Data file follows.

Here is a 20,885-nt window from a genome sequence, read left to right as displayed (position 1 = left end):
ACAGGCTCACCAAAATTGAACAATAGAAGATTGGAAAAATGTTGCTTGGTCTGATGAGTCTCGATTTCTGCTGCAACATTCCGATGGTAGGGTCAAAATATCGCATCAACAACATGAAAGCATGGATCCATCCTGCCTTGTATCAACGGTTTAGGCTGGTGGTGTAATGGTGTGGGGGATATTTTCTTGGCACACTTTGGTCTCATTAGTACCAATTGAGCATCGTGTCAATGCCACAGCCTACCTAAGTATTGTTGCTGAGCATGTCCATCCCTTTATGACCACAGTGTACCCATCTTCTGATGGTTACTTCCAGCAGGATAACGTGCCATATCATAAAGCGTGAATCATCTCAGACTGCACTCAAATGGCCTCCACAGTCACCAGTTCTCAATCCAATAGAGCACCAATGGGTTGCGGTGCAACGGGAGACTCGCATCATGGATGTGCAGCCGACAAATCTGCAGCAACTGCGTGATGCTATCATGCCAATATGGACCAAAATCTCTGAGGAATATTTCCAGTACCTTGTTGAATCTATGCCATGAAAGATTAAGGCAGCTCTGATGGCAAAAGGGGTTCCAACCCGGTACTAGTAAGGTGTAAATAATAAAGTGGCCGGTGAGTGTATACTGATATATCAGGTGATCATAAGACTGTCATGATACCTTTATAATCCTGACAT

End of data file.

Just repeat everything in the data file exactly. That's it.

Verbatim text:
Here is a 20,885-nt window from a genome sequence, read left to right as displayed (position 1 = left end):
ACAGGCTCACCAAAATTGAACAATAGAAGATTGGAAAAATGTTGCTTGGTCTGATGAGTCTCGATTTCTGCTGCAACATTCCGATGGTAGGGTCAAAATATCGCATCAACAACATGAAAGCATGGATCCATCCTGCCTTGTATCAACGGTTTAGGCTGGTGGTGTAATGGTGTGGGGGATATTTTCTTGGCACACTTTGGTCTCATTAGTACCAATTGAGCATCGTGTCAATGCCACAGCCTACCTAAGTATTGTTGCTGAGCATGTCCATCCCTTTATGACCACAGTGTACCCATCTTCTGATGGTTACTTCCAGCAGGATAACGTGCCATATCATAAAGCGTGAATCATCTCAGACTGCACTCAAATGGCCTCCACAGTCACCAGTTCTCAATCCAATAGAGCACCAATGGGTTGCGGTGCAACGGGAGACTCGCATCATGGATGTGCAGCCGACAAATCTGCAGCAACTGCGTGATGCTATCATGCCAATATGGACCAAAATCTCTGAGGAATATTTCCAGTACCTTGTTGAATCTATGCCATGAAAGATTAAGGCAGCTCTGATGGCAAAAGGGGTTCCAACCCGGTACTAGTAAGGTGTAAATAATAAAGTGGCCGGTGAGTGTATACTGATATATCAGGTGATCATAAGACTGTCATGATACCTTTATAATCCTGACAT